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Development of a microbial protease for composting swine carcasses, optimization of its production and elucidation of its catalytic hydrolysis mechanism



Dead swine carcass composting is an excellent method for harmless treatment and resource utilization of swine carcass. However, poor biodegradation ability of traditional composting results in poor harmless treatment effect. Researches report that the biodegradation ability of composting can be improved by inoculation with enzyme-producing microorganisms or by inoculation with enzyme preparations. At present, the researches on improving the efficiency of dead swine carcass composting by inoculating enzyme-producing microorganisms have been reported. However, no work has been reported on the development of enzyme preparations for dead swine carcass composting.


The protease-producing strain was isolated by casein medium, and was identified by 16 S rRNA gene sequencing. The optimal fermentation conditions for maximum protease production were gradually optimized by single factor test. The extracellular protease was purified by ammonium sulfate precipitation and Sephadex G-75 gel exclusion chromatography. The potential for composting applications of the purified protease was evaluated by characterization of its biochemical properties. And based on amino acid sequence analysis, molecular docking and inhibition test, the catalytic hydrolysis mechanism of the purified protease was elucidated.


In this study, a microbial protease was developed for swine carcass composting. A protease-producing strain DB1 was isolated from swine carcass compositing and identified as Serratia marcescen. Optimum fermentation conditions for maximum protease production were 5 g/L glucose, 5 g/L urea, 1.5 mmol/L Mg2+, initial pH-value 8, inoculation amount 5%, incubation temperature 30 °C and 60 h of fermentation time. The specific activity of purified protease reached 1982.77 U/mg, and molecular weight of the purified protease was 110 kDa. Optimum pH and temperature of the purified protease were 8 and 50 °C, respectively, and it had good stability at high temperature and in alkaline environments. The purified protease was a Ser/Glu/Asp triad serine protease which catalyzed substrate hydrolysis by Glu, Arg, Ser, Asp and Tyr active residues.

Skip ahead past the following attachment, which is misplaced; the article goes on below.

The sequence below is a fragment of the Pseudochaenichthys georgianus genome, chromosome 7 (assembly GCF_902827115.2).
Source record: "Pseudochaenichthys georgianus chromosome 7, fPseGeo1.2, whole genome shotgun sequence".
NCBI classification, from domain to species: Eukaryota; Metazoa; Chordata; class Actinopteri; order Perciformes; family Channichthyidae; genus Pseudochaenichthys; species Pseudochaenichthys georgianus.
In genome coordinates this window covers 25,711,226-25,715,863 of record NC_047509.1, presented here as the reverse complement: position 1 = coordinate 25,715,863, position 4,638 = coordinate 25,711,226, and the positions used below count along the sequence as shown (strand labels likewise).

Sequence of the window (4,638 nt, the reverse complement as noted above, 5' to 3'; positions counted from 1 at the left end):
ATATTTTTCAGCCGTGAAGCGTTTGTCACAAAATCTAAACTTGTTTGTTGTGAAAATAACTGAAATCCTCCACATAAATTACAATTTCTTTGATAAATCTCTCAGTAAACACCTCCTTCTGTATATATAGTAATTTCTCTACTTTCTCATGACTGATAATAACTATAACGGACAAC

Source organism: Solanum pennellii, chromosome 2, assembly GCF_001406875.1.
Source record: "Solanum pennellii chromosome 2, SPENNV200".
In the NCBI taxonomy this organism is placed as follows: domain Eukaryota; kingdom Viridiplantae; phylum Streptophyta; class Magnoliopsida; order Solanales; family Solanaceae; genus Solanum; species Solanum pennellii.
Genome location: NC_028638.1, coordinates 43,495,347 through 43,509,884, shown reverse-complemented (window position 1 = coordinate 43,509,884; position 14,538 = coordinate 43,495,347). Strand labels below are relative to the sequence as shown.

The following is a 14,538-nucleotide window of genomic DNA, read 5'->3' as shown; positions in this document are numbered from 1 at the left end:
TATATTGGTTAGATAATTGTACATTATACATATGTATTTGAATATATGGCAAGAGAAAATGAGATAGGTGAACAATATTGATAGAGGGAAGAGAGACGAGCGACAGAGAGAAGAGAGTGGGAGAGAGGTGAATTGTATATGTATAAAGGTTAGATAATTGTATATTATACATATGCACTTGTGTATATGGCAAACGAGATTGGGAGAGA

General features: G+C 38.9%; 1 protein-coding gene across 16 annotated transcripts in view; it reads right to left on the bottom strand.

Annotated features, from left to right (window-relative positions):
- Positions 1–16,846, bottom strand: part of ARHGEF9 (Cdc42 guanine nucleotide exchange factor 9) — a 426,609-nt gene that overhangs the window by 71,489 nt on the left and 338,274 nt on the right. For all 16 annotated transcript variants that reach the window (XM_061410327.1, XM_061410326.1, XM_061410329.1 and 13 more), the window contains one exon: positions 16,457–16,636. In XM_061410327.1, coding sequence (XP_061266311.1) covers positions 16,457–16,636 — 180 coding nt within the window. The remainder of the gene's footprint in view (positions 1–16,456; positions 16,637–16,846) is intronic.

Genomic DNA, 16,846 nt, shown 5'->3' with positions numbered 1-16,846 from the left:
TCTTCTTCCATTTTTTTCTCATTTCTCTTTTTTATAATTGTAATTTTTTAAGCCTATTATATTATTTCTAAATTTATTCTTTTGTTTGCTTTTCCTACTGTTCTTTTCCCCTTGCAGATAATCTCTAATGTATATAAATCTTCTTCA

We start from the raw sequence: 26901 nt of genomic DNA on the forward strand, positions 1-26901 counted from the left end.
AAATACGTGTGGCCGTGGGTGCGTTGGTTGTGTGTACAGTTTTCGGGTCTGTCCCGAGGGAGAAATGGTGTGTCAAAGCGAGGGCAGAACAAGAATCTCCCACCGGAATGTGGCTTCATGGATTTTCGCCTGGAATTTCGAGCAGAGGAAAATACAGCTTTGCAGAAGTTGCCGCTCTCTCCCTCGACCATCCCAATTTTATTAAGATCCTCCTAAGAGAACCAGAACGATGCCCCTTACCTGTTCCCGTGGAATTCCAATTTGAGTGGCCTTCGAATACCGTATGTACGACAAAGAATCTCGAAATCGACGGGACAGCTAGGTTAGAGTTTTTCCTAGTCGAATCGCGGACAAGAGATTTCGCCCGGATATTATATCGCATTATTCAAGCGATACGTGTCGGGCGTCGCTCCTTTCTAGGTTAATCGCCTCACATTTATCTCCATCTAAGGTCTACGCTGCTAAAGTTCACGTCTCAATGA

In general, the microbial protease developed in this study was suitable for industrial production and has the potential to enhance composting at thermophilic stage. Moreover, the catalytic hydrolysis mechanism of the protease was further analyzed in this study.

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Swine carcass composting is a process of aerobic microbial fermentation, involving decomposition of organic matter and synthesis of humus [1]. Compared with other swine carcass harmless treatment methods, composting is relatively simple and inexpensive, which only needs to lay out the materials (carcass and carbon materials) and adjust the physicochemical properties (moisture content and C/N) [2]. Due to the progress of microbial fermentation and organic decomposition, the composting process went through four stages (Mesophilic, Thermophilic, Cooling and Mesophilic) [3]. Because of the high temperature and high biodegradability in the thermophilic stage, the ability of composting to kill pathogens and decompose carcass is reliable [4, 5]. Accordingly, improving the treatment capacity of thermophilic stage is a feasible strategy to enhance swine carcass composting [6]. At present, composting is recognized as an environmentally safe method of carcass disposal for routine and emergency [7, 8].

Microorganisms in compost are responsible for degradation of organic matter, although an insufficient number of indigenous microorganisms or limited enzyme production capacity may impair biodegradability [9]. However, biodegradability of compost can be improved by inoculation with enzyme preparations [10, 11] or enzyme-producing microorganisms; the latter can secrete extracellular enzymes to hydrolyze organic matter, thereby increasing compost biodegradability [12, 13]. In addition, inoculation of enzyme preparations into compost significantly hastened degradation of organic matter [14], with more direct action than adding microorganisms to produce enzymes.